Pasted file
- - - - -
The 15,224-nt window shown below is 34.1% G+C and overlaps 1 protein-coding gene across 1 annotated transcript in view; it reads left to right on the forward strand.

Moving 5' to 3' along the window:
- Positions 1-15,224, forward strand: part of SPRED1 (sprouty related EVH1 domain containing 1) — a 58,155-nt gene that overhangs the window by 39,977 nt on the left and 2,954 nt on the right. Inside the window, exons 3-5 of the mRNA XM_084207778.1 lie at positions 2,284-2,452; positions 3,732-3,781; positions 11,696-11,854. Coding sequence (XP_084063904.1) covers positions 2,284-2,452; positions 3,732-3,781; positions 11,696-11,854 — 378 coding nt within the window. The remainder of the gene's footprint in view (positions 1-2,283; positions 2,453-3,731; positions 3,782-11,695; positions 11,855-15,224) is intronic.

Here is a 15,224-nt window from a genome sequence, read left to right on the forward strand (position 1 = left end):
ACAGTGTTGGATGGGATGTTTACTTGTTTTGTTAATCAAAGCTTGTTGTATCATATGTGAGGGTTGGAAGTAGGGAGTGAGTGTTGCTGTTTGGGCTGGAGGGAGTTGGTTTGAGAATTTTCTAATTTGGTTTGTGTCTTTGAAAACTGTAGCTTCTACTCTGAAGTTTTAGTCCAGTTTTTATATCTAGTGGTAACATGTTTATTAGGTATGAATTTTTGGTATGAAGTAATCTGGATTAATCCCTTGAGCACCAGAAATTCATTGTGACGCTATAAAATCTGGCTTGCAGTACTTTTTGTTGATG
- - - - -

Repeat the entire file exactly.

The 15,224-nt window shown below is 34.1% G+C and overlaps 1 protein-coding gene across 1 annotated transcript in view; it reads left to right on the forward strand.

Moving 5' to 3' along the window:
- Positions 1-15,224, forward strand: part of SPRED1 (sprouty related EVH1 domain containing 1) — a 58,155-nt gene that overhangs the window by 39,977 nt on the left and 2,954 nt on the right. Inside the window, exons 3-5 of the mRNA XM_084207778.1 lie at positions 2,284-2,452; positions 3,732-3,781; positions 11,696-11,854. Coding sequence (XP_084063904.1) covers positions 2,284-2,452; positions 3,732-3,781; positions 11,696-11,854 — 378 coding nt within the window. The remainder of the gene's footprint in view (positions 1-2,283; positions 2,453-3,731; positions 3,782-11,695; positions 11,855-15,224) is intronic.

Here is a 15,224-nt window from a genome sequence, read left to right on the forward strand (position 1 = left end):
ACAGTGTTGGATGGGATGTTTACTTGTTTTGTTAATCAAAGCTTGTTGTATCATATGTGAGGGTTGGAAGTAGGGAGTGAGTGTTGCTGTTTGGGCTGGAGGGAGTTGGTTTGAGAATTTTCTAATTTGGTTTGTGTCTTTGAAAACTGTAGCTTCTACTCTGAAGTTTTAGTCCAGTTTTTATATCTAGTGGTAACATGTTTATTAGGTATGAATTTTTGGTATGAAGTAATCTGGATTAATCCCTTGAGCACCAGAAATTCATTGTGACGCTATAAAATCTGGCTTGCAGTACTTTTTGTTGATG